I have discovered a problem with that OAuth page generated by the User Pool. With federated logins it is storing the federated ID in the user pool, then when it accesses the federated pool it uses the ID from the user pool. This is in conflict with the mobile app code generated by Mobile Hub. The code from Mobile Hub directly inserts the federated users into the federated pool and does not give them an alias in the user pool. ie so if you sign on with Google from a browser, and then sign on with Google from a mobile app, they don’t end up as the same user in the federated pool. Of course this is only a problem if your users can switch between app and browser like mine can.

To fix this I can’t use the federated support provided by the user pool. I can still use OAuth with the user pool, I just have to turn off the federation support. Then I have to go back to writing code that directly hits the three different OAuth providers – User Pool, Google, Facebook. Now when I present the token to the federated pool is will be a true Facebook or Google token and not an aliased on from the user pool. These true tokens will match the tokens from the mobile apps.

There is a great deal of the left hand not being coordinated with the right hand going on at Amazon. Often one group doesn’t even know of the existence of another option somewhere else in AWS. User authorization is definitely not handled in a coordinated manner.

Edit: The problem with user pool Social OAuth is that when it gets a token from Google/Facebook it remaps that token into a User Pool token instead of just handing me back the Google/Facebook token. It’s that remapping that breaks the mobile/web portability. Since the token has been remapped, it doesn’t match the unaltered tokens from mobile so the federation pool considers them two different users.


Thanks, @jonsmirl & @xzx

You both save me a lot of time to set Cognito.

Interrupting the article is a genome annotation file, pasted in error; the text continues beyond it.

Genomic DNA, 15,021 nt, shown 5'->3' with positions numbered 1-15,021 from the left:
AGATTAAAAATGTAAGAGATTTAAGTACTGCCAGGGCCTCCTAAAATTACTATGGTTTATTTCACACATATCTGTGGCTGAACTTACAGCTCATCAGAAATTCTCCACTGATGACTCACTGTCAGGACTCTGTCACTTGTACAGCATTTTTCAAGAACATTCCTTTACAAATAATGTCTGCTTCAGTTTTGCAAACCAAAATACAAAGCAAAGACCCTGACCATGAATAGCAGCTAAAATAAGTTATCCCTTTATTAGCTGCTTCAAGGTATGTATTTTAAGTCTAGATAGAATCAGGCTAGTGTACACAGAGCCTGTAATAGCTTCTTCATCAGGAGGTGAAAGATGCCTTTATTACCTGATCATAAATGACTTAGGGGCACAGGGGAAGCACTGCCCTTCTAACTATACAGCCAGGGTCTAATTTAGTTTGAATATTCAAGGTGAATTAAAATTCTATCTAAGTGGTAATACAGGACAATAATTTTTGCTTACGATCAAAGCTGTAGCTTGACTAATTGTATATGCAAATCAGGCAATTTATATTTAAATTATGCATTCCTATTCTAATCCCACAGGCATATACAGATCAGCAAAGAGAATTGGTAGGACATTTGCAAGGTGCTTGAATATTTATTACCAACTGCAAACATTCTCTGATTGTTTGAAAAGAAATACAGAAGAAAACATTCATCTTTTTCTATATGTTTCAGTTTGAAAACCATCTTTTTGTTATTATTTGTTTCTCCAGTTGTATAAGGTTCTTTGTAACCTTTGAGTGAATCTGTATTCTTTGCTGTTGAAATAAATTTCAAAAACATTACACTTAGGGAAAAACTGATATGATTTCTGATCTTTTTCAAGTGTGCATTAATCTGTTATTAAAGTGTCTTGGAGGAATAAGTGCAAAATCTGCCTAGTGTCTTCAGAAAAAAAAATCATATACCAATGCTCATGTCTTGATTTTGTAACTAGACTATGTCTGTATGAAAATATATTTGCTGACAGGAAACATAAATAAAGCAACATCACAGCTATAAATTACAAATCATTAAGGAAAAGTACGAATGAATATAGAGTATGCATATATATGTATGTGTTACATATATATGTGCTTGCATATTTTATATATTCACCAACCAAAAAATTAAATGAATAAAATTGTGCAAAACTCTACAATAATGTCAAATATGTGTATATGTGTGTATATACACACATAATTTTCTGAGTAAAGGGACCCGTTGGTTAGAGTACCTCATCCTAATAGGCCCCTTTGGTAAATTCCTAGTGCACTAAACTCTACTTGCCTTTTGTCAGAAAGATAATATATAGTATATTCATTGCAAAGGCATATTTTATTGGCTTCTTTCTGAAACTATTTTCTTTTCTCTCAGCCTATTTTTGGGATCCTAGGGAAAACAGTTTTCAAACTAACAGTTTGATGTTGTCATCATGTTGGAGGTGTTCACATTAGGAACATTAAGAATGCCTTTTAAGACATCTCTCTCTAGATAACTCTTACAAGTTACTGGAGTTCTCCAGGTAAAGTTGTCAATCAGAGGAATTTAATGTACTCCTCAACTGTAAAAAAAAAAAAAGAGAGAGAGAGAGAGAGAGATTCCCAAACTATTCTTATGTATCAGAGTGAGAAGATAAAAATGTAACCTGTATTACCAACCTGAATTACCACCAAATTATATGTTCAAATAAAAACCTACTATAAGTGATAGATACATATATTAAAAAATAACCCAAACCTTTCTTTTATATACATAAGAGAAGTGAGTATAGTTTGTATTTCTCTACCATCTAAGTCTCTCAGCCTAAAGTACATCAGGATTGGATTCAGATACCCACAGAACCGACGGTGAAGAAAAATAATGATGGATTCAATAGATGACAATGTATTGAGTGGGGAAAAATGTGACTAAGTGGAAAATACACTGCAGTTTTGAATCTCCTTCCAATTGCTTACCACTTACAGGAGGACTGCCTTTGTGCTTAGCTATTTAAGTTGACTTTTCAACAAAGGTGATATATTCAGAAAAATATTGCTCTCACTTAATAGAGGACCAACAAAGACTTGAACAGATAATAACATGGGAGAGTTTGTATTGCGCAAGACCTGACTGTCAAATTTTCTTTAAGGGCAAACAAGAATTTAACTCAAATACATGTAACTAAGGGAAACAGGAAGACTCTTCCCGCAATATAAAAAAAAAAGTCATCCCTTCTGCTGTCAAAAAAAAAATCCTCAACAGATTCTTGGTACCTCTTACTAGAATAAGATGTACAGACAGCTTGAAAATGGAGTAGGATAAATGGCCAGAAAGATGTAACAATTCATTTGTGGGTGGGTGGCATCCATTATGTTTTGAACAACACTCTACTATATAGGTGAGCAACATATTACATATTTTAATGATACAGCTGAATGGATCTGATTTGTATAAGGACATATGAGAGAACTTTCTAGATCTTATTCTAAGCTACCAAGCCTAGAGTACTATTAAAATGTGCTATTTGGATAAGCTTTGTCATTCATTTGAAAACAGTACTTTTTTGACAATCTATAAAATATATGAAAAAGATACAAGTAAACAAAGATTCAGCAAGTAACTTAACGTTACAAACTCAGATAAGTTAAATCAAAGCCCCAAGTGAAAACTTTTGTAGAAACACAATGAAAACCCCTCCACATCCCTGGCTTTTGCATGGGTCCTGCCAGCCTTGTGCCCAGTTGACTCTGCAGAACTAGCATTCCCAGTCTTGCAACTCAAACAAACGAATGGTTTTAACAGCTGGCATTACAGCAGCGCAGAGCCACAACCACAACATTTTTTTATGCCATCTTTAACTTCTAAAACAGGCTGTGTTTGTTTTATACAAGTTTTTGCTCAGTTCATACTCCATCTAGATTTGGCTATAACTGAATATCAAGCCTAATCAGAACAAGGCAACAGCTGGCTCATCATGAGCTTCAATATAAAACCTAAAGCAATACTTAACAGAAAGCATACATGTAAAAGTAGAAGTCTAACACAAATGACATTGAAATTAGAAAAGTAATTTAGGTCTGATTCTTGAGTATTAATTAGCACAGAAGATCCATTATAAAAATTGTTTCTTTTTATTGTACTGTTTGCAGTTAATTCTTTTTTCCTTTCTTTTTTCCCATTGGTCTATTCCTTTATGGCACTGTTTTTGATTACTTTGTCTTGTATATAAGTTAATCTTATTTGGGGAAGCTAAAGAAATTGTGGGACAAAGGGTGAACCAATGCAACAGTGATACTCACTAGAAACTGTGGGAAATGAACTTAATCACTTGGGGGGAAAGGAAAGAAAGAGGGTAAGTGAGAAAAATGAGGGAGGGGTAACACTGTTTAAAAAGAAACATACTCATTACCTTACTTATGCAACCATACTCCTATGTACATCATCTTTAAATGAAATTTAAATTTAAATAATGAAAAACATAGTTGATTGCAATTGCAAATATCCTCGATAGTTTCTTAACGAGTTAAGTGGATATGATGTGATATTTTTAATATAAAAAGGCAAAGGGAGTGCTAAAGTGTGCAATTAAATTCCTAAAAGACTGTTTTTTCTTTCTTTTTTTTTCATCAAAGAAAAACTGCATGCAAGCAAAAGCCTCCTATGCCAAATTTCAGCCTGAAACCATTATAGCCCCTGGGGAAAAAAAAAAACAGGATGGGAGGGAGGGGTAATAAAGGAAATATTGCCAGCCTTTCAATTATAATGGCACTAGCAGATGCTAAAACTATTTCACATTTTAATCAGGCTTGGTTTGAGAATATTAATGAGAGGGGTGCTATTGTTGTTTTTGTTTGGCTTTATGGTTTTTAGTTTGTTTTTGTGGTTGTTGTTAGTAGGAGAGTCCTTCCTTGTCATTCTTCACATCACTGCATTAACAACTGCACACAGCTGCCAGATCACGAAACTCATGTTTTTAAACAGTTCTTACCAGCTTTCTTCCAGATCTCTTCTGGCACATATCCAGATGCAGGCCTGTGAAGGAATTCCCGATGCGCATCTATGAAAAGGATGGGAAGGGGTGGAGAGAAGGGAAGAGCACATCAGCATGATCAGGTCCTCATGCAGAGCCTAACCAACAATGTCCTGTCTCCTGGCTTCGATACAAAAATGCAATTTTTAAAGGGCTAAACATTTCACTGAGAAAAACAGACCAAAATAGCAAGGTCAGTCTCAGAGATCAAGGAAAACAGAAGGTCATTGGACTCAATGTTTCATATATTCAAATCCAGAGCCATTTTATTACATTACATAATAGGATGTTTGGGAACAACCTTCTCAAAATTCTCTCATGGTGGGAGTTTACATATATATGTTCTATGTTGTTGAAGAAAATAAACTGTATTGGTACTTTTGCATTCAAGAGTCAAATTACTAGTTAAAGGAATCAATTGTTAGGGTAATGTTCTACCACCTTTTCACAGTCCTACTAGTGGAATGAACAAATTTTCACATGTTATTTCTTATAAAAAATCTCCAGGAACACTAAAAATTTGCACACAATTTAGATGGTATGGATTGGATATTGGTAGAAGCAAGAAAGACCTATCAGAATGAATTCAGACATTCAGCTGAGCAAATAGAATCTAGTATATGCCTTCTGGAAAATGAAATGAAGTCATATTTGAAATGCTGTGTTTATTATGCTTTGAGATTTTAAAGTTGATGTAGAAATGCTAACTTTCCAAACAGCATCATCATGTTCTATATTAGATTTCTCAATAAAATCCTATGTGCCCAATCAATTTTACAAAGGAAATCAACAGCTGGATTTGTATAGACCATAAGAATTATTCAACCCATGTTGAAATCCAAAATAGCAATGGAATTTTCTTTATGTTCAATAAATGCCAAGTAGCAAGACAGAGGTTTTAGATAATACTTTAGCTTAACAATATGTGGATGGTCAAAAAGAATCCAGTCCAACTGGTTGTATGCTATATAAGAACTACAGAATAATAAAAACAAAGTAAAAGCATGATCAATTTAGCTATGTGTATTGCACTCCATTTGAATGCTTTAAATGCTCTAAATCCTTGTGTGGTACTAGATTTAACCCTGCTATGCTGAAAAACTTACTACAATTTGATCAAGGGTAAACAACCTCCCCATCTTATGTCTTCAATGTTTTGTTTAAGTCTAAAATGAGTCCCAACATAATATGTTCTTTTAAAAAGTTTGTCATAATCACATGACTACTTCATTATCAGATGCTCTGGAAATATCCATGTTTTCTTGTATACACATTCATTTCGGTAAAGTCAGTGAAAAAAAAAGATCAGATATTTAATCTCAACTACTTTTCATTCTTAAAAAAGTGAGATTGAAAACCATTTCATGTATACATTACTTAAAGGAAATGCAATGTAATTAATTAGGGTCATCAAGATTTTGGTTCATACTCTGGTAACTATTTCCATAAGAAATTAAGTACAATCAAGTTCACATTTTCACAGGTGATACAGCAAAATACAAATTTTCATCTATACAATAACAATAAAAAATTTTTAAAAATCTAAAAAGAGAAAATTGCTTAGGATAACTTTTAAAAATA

Did you finally work it out with OAuth2 + Cognito, any codes share to me?

Thanks @jonsmirl! I had configured cognito but for the life of me I couldn’t find out what the autogenerated URL was… but I was able to figure it out from looking at your link. Did the aws console / cognito dashboard provide you with that URL?

Fortunately in my case I only have a web client so this flow should work for me. I had implemented it in JS but I don’t want to handle every use case - renewing passwords or forgotten passwords for example.

There is a great deal of the left hand not being coordinated with the right hand going on at Amazon. Often one group doesn’t even know of the existence of another option somewhere else in AWS. User authorization is definitely not handled in a coordinated manner.

That’s exactly how I feel as well. For example whilst setting up my identity pool, I get to choose that only administrators can create users, which is great. However, if I add social logins / federation, then I can login with Google as a user that was not created by an admin and still get a token back and a successful login… I also can’t seem to set the hosted_domain param in the autogenerated cognito login page, so I might have to just revert to what I had before. Unfortunate, because I was looking to care less about authentication, and have someone else handle it for me! :slight_smile:

AWS docs are assuming you know a decent amount about how OAuth works. You would need to know about endpoints, then if you search on endpoints you can find the doc.